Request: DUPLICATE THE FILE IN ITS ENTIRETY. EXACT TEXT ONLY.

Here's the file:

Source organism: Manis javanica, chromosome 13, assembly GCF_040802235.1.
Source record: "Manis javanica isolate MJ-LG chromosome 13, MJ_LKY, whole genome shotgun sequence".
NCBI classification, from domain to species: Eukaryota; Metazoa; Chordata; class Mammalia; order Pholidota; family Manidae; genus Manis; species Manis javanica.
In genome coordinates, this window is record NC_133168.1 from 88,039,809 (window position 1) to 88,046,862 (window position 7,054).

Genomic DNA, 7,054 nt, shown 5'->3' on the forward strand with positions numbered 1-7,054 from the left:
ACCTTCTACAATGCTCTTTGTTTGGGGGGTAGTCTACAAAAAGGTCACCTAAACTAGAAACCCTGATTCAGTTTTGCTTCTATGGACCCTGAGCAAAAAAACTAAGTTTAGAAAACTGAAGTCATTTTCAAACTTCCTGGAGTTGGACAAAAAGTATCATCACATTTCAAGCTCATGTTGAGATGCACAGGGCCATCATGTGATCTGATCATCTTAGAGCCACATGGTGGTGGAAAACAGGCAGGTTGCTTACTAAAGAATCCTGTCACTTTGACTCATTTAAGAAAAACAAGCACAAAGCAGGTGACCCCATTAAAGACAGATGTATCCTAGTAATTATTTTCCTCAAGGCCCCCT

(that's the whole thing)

Source organism: Manis javanica, chromosome 13, assembly GCF_040802235.1.
Source record: "Manis javanica isolate MJ-LG chromosome 13, MJ_LKY, whole genome shotgun sequence".
NCBI classification, from domain to species: Eukaryota; Metazoa; Chordata; class Mammalia; order Pholidota; family Manidae; genus Manis; species Manis javanica.
In genome coordinates, this window is record NC_133168.1 from 88,039,809 (window position 1) to 88,046,862 (window position 7,054).

Genomic DNA, 7,054 nt, shown 5'->3' on the forward strand with positions numbered 1-7,054 from the left:
ACCTTCTACAATGCTCTTTGTTTGGGGGGTAGTCTACAAAAAGGTCACCTAAACTAGAAACCCTGATTCAGTTTTGCTTCTATGGACCCTGAGCAAAAAAACTAAGTTTAGAAAACTGAAGTCATTTTCAAACTTCCTGGAGTTGGACAAAAAGTATCATCACATTTCAAGCTCATGTTGAGATGCACAGGGCCATCATGTGATCTGATCATCTTAGAGCCACATGGTGGTGGAAAACAGGCAGGTTGCTTACTAAAGAATCCTGTCACTTTGACTCATTTAAGAAAAACAAGCACAAAGCAGGTGACCCCATTAAAGACAGATGTATCCTAGTAATTATTTTCCTCAAGGCCCCCT